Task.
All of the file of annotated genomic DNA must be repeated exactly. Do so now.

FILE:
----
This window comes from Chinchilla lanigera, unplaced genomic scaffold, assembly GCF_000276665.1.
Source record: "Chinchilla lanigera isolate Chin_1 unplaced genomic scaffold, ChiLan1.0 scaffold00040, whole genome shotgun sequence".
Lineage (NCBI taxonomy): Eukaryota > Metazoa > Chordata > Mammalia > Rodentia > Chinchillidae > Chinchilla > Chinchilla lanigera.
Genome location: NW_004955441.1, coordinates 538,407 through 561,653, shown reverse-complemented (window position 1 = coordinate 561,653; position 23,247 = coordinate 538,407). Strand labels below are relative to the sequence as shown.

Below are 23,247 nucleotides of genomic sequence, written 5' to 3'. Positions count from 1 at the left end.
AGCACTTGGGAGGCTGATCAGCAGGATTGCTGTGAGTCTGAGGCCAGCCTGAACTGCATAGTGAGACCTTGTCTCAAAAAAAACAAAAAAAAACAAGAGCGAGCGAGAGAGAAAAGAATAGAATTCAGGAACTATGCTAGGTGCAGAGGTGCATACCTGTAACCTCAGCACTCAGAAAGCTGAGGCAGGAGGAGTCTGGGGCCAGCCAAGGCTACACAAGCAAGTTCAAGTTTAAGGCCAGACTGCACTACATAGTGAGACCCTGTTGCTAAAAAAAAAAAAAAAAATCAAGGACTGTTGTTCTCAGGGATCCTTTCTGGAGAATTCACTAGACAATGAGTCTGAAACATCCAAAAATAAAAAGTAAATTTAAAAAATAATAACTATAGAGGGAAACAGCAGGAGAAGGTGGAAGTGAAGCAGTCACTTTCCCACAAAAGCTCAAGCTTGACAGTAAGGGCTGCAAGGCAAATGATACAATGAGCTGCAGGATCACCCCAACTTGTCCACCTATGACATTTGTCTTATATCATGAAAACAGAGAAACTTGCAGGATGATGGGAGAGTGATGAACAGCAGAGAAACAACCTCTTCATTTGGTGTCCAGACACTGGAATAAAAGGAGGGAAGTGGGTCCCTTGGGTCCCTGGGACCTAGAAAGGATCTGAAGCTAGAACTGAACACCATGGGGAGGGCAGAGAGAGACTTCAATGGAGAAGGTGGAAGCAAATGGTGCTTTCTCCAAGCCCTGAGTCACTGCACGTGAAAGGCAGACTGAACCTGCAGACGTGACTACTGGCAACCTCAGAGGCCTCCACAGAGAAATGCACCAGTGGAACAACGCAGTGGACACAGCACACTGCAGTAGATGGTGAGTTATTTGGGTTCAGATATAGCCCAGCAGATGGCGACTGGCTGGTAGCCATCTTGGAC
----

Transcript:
This window comes from Chinchilla lanigera, unplaced genomic scaffold, assembly GCF_000276665.1.
Source record: "Chinchilla lanigera isolate Chin_1 unplaced genomic scaffold, ChiLan1.0 scaffold00040, whole genome shotgun sequence".
Lineage (NCBI taxonomy): Eukaryota > Metazoa > Chordata > Mammalia > Rodentia > Chinchillidae > Chinchilla > Chinchilla lanigera.
Genome location: NW_004955441.1, coordinates 538,407 through 561,653, shown reverse-complemented (window position 1 = coordinate 561,653; position 23,247 = coordinate 538,407). Strand labels below are relative to the sequence as shown.

Below are 23,247 nucleotides of genomic sequence, written 5' to 3'. Positions count from 1 at the left end.
AGCACTTGGGAGGCTGATCAGCAGGATTGCTGTGAGTCTGAGGCCAGCCTGAACTGCATAGTGAGACCTTGTCTCAAAAAAAACAAAAAAAAACAAGAGCGAGCGAGAGAGAAAAGAATAGAATTCAGGAACTATGCTAGGTGCAGAGGTGCATACCTGTAACCTCAGCACTCAGAAAGCTGAGGCAGGAGGAGTCTGGGGCCAGCCAAGGCTACACAAGCAAGTTCAAGTTTAAGGCCAGACTGCACTACATAGTGAGACCCTGTTGCTAAAAAAAAAAAAAAAAATCAAGGACTGTTGTTCTCAGGGATCCTTTCTGGAGAATTCACTAGACAATGAGTCTGAAACATCCAAAAATAAAAAGTAAATTTAAAAAATAATAACTATAGAGGGAAACAGCAGGAGAAGGTGGAAGTGAAGCAGTCACTTTCCCACAAAAGCTCAAGCTTGACAGTAAGGGCTGCAAGGCAAATGATACAATGAGCTGCAGGATCACCCCAACTTGTCCACCTATGACATTTGTCTTATATCATGAAAACAGAGAAACTTGCAGGATGATGGGAGAGTGATGAACAGCAGAGAAACAACCTCTTCATTTGGTGTCCAGACACTGGAATAAAAGGAGGGAAGTGGGTCCCTTGGGTCCCTGGGACCTAGAAAGGATCTGAAGCTAGAACTGAACACCATGGGGAGGGCAGAGAGAGACTTCAATGGAGAAGGTGGAAGCAAATGGTGCTTTCTCCAAGCCCTGAGTCACTGCACGTGAAAGGCAGACTGAACCTGCAGACGTGACTACTGGCAACCTCAGAGGCCTCCACAGAGAAATGCACCAGTGGAACAACGCAGTGGACACAGCACACTGCAGTAGATGGTGAGTTATTTGGGTTCAGATATAGCCCAGCAGATGGCGACTGGCTGGTAGCCATCTTGGAC